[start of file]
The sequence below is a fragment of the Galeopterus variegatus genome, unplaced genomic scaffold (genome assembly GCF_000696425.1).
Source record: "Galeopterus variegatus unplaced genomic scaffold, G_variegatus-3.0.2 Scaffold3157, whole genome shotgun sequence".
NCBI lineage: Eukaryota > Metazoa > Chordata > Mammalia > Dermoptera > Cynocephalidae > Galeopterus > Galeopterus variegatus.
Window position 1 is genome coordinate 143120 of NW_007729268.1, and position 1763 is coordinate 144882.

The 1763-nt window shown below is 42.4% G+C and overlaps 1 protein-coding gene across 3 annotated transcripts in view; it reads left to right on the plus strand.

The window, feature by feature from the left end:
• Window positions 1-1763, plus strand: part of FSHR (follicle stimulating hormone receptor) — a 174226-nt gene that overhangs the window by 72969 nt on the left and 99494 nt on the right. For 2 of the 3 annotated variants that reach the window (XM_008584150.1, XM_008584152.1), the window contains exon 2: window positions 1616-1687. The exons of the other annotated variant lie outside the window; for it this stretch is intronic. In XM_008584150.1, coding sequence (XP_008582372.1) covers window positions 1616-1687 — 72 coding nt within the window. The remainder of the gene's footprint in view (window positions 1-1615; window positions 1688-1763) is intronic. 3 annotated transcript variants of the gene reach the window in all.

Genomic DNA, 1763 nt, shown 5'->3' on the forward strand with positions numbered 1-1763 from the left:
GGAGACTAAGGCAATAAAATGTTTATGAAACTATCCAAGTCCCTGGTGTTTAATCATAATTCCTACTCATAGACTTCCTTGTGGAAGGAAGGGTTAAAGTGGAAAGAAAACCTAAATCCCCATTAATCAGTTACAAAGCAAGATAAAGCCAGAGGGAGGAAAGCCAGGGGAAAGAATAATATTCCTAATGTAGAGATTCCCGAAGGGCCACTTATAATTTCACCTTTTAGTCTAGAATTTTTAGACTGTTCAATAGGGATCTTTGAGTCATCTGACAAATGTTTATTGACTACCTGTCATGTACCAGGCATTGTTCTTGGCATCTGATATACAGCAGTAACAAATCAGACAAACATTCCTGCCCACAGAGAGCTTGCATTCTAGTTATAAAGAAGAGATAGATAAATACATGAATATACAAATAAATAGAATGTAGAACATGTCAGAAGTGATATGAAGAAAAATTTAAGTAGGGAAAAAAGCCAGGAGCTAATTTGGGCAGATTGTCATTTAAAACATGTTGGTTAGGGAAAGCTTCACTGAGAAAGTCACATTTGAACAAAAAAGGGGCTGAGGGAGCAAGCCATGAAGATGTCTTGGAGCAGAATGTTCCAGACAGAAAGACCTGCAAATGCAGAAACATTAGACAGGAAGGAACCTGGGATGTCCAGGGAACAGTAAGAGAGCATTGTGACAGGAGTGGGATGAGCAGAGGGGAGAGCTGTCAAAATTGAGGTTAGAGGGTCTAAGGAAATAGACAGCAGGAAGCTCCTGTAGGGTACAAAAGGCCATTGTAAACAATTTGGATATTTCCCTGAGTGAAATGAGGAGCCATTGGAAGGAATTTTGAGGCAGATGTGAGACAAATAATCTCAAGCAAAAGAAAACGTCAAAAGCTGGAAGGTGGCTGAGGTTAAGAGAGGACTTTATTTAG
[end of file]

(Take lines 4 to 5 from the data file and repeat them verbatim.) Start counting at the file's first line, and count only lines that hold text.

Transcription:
Window position 1 is genome coordinate 143120 of NW_007729268.1, and position 1763 is coordinate 144882.

The 1763-nt window shown below is 42.4% G+C and overlaps 1 protein-coding gene across 3 annotated transcripts in view; it reads left to right on the plus strand.